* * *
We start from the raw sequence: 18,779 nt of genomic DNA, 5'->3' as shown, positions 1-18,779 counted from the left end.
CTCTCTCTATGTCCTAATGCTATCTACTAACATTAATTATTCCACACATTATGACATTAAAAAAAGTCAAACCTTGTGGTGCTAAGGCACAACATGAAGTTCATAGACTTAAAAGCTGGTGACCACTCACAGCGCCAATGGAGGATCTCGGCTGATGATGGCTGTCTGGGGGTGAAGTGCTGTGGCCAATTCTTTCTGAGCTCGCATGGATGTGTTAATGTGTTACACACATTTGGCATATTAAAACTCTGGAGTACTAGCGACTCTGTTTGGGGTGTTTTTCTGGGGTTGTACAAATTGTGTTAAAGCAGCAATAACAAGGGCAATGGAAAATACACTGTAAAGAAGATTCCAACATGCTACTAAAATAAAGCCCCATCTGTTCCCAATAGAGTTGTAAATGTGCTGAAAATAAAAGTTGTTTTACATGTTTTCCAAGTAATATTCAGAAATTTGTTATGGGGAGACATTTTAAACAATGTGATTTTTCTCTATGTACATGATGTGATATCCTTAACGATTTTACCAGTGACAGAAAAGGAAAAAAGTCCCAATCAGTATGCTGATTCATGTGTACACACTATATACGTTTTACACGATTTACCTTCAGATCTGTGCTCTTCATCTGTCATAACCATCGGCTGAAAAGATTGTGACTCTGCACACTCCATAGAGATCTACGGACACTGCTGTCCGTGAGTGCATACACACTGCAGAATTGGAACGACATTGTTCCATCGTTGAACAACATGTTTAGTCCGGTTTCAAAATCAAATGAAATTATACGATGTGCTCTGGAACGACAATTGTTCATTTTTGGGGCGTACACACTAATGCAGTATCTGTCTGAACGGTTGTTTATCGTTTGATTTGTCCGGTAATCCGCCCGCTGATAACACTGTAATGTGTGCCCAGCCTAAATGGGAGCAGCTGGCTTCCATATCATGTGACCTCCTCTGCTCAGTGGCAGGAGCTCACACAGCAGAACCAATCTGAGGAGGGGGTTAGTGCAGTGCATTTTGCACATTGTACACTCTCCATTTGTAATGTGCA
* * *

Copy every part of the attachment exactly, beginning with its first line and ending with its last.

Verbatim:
We start from the raw sequence: 18,779 nt of genomic DNA, 5'->3' as shown, positions 1-18,779 counted from the left end.
CTCTCTCTATGTCCTAATGCTATCTACTAACATTAATTATTCCACACATTATGACATTAAAAAAAGTCAAACCTTGTGGTGCTAAGGCACAACATGAAGTTCATAGACTTAAAAGCTGGTGACCACTCACAGCGCCAATGGAGGATCTCGGCTGATGATGGCTGTCTGGGGGTGAAGTGCTGTGGCCAATTCTTTCTGAGCTCGCATGGATGTGTTAATGTGTTACACACATTTGGCATATTAAAACTCTGGAGTACTAGCGACTCTGTTTGGGGTGTTTTTCTGGGGTTGTACAAATTGTGTTAAAGCAGCAATAACAAGGGCAATGGAAAATACACTGTAAAGAAGATTCCAACATGCTACTAAAATAAAGCCCCATCTGTTCCCAATAGAGTTGTAAATGTGCTGAAAATAAAAGTTGTTTTACATGTTTTCCAAGTAATATTCAGAAATTTGTTATGGGGAGACATTTTAAACAATGTGATTTTTCTCTATGTACATGATGTGATATCCTTAACGATTTTACCAGTGACAGAAAAGGAAAAAAGTCCCAATCAGTATGCTGATTCATGTGTACACACTATATACGTTTTACACGATTTACCTTCAGATCTGTGCTCTTCATCTGTCATAACCATCGGCTGAAAAGATTGTGACTCTGCACACTCCATAGAGATCTACGGACACTGCTGTCCGTGAGTGCATACACACTGCAGAATTGGAACGACATTGTTCCATCGTTGAACAACATGTTTAGTCCGGTTTCAAAATCAAATGAAATTATACGATGTGCTCTGGAACGACAATTGTTCATTTTTGGGGCGTACACACTAATGCAGTATCTGTCTGAACGGTTGTTTATCGTTTGATTTGTCCGGTAATCCGCCCGCTGATAACACTGTAATGTGTGCCCAGCCTAAATGGGAGCAGCTGGCTTCCATATCATGTGACCTCCTCTGCTCAGTGGCAGGAGCTCACACAGCAGAACCAATCTGAGGAGGGGGTTAGTGCAGTGCATTTTGCACATTGTACACTCTCCATTTGTAATGTGCA